• Latest News - March 12, 2018

    Right To Play does Team Right To Play


    Right To Play’s Partnerships Executive, Jake Sawer, and his dad Martin, Executive Director at Healthcare Distribution Association, are running the London Marathon next month. This father and son duo have chosen to fundraise for both Right To Play and the Juvenile Diabetes Research Foundation (JRDF). This will be Jake’s first marathon. Martin, however, is an expert as this will be his eighth! Jake grew up seeing his father compete in marathons and he decided it would be a great opportunity to join him and for them to train and fundraise together.

    Right To Play is a charity close to both father and son. Martin explained that in the past he has run for UK based charities and wanted to do something different this time, “I think it’s important for us to realise how lucky we are here in the UK, and actually to think of people in other countries, particularly the children displaced because of the horrible things happening in their countries,” Martin said. One of the main reasons Martin is passionate about supporting Right To Play is due to the focus on supporting girls in programmes, especially since many of the countries across Africa, Asia and the Middle East where Right To Play operates, do not always value the importance of girls getting an education. 

    They have also chosen the JRDF as one of the charities to support, in order to help the organisation raise awareness around diabetes, and more specifically about type one diabetes which is less well known. Having a close family member affected by diabetes, they have witnessed first-hand how it can impact a person’s life. “We are very passionate about raising funds for a charity that is helping to progress the development of technology and research into finding potential cures,” Jake says. They both trust the two charities to use the funds they raise effectively and efficiently.  

    Jake and Martin recently participated in the Hampton Court half marathon. They believe it’s important to practice running with other people in masses, as it’s a very different experience compared to running on your own. Martin, who runs regularly, also says that a training session should not exceed 20 miles as the body can take up to one month to recover running over this length.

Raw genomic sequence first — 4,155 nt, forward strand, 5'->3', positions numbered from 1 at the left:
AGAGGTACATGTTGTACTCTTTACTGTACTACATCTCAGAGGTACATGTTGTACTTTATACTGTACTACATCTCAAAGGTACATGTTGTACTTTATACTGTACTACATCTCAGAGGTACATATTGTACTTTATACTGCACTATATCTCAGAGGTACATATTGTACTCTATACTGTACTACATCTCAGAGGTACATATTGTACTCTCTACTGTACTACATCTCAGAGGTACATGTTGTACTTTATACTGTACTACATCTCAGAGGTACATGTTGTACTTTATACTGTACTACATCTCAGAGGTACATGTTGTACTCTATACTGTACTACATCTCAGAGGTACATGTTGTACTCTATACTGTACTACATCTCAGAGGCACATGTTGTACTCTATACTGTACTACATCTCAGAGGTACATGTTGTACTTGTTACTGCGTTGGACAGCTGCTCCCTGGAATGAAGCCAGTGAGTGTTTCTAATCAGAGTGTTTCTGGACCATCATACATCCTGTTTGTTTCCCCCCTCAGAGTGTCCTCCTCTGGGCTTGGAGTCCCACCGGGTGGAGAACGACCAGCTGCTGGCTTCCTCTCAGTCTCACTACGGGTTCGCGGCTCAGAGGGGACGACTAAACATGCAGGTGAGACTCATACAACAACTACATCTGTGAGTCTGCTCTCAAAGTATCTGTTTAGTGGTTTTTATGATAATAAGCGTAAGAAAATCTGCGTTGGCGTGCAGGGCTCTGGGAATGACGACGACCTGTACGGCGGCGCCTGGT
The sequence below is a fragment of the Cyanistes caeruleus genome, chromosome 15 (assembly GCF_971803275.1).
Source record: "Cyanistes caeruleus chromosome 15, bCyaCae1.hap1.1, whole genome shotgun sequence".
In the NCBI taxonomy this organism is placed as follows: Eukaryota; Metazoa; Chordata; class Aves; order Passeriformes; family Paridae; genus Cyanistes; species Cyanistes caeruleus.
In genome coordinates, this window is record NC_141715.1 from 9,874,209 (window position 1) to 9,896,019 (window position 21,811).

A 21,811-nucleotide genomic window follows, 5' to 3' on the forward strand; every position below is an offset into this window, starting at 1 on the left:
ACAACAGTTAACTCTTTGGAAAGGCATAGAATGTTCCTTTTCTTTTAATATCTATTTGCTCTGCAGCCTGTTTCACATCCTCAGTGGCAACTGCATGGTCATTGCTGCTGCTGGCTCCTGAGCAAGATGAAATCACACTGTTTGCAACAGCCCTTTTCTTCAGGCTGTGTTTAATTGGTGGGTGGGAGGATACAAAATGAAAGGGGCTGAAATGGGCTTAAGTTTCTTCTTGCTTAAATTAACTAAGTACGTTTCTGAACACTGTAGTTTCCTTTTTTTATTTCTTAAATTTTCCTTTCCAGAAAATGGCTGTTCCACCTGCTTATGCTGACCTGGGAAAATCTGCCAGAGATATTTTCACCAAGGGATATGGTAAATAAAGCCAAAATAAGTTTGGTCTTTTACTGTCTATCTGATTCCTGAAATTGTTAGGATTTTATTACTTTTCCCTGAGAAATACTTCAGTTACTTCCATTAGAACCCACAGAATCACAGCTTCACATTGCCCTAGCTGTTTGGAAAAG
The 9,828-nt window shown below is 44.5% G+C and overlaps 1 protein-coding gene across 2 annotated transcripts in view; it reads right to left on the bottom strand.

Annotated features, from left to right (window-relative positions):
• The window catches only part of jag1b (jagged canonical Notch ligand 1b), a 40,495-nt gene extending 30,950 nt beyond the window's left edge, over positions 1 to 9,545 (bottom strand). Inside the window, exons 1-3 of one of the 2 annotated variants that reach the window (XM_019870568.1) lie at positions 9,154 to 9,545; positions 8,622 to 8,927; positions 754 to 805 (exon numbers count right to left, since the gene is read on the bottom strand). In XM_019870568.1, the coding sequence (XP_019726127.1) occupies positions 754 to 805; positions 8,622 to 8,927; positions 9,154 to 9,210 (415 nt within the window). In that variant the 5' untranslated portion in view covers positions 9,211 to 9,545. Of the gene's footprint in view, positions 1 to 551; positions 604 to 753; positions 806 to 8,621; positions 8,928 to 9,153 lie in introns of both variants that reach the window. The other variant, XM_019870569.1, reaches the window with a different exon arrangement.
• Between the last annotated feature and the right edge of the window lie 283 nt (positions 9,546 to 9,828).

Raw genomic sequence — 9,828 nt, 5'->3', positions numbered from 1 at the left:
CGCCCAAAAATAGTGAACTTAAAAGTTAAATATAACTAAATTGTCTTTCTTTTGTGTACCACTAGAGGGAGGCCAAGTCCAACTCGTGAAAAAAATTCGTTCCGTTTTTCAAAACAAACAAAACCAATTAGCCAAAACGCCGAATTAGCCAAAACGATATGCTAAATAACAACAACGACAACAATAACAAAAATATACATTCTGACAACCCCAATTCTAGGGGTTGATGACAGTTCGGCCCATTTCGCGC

The main challenge for the Sawers on 22 April will be running the London Marathon together with a target of achieving a finish time under four hours. “As much as we’re excited about running the London marathon, at different times we’ll feel terrible and we’ll have to help each other get through it,” Martin said. Nonetheless, they are both looking forward to the day of the race and “the atmosphere and energy of the crowd on the day of the event is exhilarating,” Martin added.  

    The father and son are enjoying preparing for the marathon together, as they can update each other on their training and keep each other motivated. They have also both been making dietary changes such as cutting out junk food, alcohol and trying to eat healthier in general. Jake has benefited from drinking shots of beetroot juice which helps the body by lowering the blood pressure and building up stamina.    

    Jake and Martin also appreciate and recognise the value of sports, whether it’s for entertainment, the development of life skills or to improve your health. Martin in particular, has always dedicated a lot of his time to participating in sports. He playing field hockey for 30 years, and values team sports and the inspiring feeling of achieving goals together. Once he stopped playing field hockey, he started running regularly “it’s become my yoga, I go running and my mind starts wandering, ideas just pop into my head randomly.”

    In 1998 Martin used to regularly run with Nike runners, who organised free events with coaches and marathon runners to talk about their experiences. This gave him the idea to challenge himself by participating in his first marathon in 2000. Martin says he would advise anyone thinking of running a marathon to decide a year ahead before competing, in order to give your body the necessary time to get used to running regularly. Another key piece of advice is to take it seriously - your body will need a lot of practice, stretching, sleep and dietary changes. 

    We wish Jake and Martin the best of luck with their training and competing on the day. If you would like to support them with a donation, please visit their fundraising page here​​.